What defines a landscape? Is it rolling hills or a copse of oaks flanking the fixed horizon of a sunrise or sunset? The rocky crags of mountain ranges stretching vertically from surrounding grasslands? Landscape as a genre has come to be defined chiefly by what the eyes connote, but what happens when we remove our eyes from the equation? What will our minds “see” when forced to rely on other sensory input? Material/Ethereal, currently on view at Hamiltonian Gallery, effectively attempts to kick start that train of thought with works that defy our preconceived notions of how landscapes ought to behave. Dan Perkins and Alejandro Pintado seek to disrupt our very ideas of how the space around us is shaped by our perceptions, utilizing both geometry and geography as tools of mass (visual) destruction to thrilling effect.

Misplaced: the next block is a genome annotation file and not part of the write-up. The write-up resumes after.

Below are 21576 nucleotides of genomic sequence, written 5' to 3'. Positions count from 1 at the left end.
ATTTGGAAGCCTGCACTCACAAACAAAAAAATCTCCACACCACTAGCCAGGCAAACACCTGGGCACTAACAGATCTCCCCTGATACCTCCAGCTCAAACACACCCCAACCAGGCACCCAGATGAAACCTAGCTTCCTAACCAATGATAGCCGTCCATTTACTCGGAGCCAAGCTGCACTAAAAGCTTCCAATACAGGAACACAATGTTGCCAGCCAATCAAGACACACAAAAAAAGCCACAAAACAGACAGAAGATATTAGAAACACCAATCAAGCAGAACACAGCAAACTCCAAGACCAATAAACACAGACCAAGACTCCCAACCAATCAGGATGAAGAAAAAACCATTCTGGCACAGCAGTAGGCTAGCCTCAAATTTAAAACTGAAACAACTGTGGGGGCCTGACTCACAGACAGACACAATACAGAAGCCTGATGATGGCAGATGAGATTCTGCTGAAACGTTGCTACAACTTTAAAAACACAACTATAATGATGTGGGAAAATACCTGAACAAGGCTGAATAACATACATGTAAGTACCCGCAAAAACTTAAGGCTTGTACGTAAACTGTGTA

Though Alejandro Pintado’s home base has changed (he’s recently relocated back to his native Mexico City from DC), his interest in how we perceive our environment through multiple dimensions has not wavered. A 2014 East City Art profile documented Pintado’s long-standing interest in how the invisible passage of time influences our perceptions of reality via manipulations of antique landscape prints. Building upon that theme is a new body of work that moves from the panoramic expanse of gardens and prairies to personal, inner sanctums. The backdrops of Pintado’s unprimed canvases feature home libraries rendered in charcoal that cast hazy shadows across the rooms. There is an unfinished quality to the interiors (portraits over mantles are unrecognizable and book spines are left unprinted) and the viewer is left with the impression of gazing into an upper-class, gentleman’s library in an era before electricity.